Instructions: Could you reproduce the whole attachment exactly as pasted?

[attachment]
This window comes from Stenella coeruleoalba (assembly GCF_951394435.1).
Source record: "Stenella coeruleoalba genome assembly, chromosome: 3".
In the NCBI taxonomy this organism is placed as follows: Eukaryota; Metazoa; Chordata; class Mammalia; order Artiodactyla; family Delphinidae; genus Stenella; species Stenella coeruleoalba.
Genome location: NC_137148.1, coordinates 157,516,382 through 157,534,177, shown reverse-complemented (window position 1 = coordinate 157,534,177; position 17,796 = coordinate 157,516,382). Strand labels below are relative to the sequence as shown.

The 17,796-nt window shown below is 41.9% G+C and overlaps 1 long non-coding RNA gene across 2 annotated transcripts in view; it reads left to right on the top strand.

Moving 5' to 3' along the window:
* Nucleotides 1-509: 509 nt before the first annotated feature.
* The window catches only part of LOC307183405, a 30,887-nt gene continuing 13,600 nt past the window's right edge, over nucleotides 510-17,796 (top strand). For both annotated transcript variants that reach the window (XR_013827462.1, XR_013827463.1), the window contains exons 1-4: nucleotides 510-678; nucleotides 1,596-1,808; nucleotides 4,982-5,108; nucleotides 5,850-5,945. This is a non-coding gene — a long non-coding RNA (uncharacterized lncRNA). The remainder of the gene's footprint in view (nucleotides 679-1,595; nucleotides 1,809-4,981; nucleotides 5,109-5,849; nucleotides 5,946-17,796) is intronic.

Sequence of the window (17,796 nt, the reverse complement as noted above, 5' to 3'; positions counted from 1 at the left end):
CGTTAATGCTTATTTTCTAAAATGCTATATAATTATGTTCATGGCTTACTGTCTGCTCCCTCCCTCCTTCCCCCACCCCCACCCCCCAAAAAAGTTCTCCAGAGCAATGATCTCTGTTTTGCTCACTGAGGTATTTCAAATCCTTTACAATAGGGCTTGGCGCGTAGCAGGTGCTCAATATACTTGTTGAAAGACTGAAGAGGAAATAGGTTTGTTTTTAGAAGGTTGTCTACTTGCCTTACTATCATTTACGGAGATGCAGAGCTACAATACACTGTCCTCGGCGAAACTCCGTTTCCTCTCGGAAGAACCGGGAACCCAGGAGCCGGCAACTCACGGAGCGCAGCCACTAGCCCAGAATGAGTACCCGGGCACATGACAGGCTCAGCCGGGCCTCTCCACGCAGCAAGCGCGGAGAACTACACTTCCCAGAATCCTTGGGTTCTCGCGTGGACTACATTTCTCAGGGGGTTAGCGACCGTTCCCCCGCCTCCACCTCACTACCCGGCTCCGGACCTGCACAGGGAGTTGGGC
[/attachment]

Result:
This window comes from Stenella coeruleoalba (assembly GCF_951394435.1).
Source record: "Stenella coeruleoalba genome assembly, chromosome: 3".
In the NCBI taxonomy this organism is placed as follows: Eukaryota; Metazoa; Chordata; class Mammalia; order Artiodactyla; family Delphinidae; genus Stenella; species Stenella coeruleoalba.
Genome location: NC_137148.1, coordinates 157,516,382 through 157,534,177, shown reverse-complemented (window position 1 = coordinate 157,534,177; position 17,796 = coordinate 157,516,382). Strand labels below are relative to the sequence as shown.

The 17,796-nt window shown below is 41.9% G+C and overlaps 1 long non-coding RNA gene across 2 annotated transcripts in view; it reads left to right on the top strand.

Moving 5' to 3' along the window:
* Nucleotides 1-509: 509 nt before the first annotated feature.
* The window catches only part of LOC307183405, a 30,887-nt gene continuing 13,600 nt past the window's right edge, over nucleotides 510-17,796 (top strand). For both annotated transcript variants that reach the window (XR_013827462.1, XR_013827463.1), the window contains exons 1-4: nucleotides 510-678; nucleotides 1,596-1,808; nucleotides 4,982-5,108; nucleotides 5,850-5,945. This is a non-coding gene — a long non-coding RNA (uncharacterized lncRNA). The remainder of the gene's footprint in view (nucleotides 679-1,595; nucleotides 1,809-4,981; nucleotides 5,109-5,849; nucleotides 5,946-17,796) is intronic.

Sequence of the window (17,796 nt, the reverse complement as noted above, 5' to 3'; positions counted from 1 at the left end):
CGTTAATGCTTATTTTCTAAAATGCTATATAATTATGTTCATGGCTTACTGTCTGCTCCCTCCCTCCTTCCCCCACCCCCACCCCCCAAAAAAGTTCTCCAGAGCAATGATCTCTGTTTTGCTCACTGAGGTATTTCAAATCCTTTACAATAGGGCTTGGCGCGTAGCAGGTGCTCAATATACTTGTTGAAAGACTGAAGAGGAAATAGGTTTGTTTTTAGAAGGTTGTCTACTTGCCTTACTATCATTTACGGAGATGCAGAGCTACAATACACTGTCCTCGGCGAAACTCCGTTTCCTCTCGGAAGAACCGGGAACCCAGGAGCCGGCAACTCACGGAGCGCAGCCACTAGCCCAGAATGAGTACCCGGGCACATGACAGGCTCAGCCGGGCCTCTCCACGCAGCAAGCGCGGAGAACTACACTTCCCAGAATCCTTGGGTTCTCGCGTGGACTACATTTCTCAGGGGGTTAGCGACCGTTCCCCCGCCTCCACCTCACTACCCGGCTCCGGACCTGCACAGGGAGTTGGGC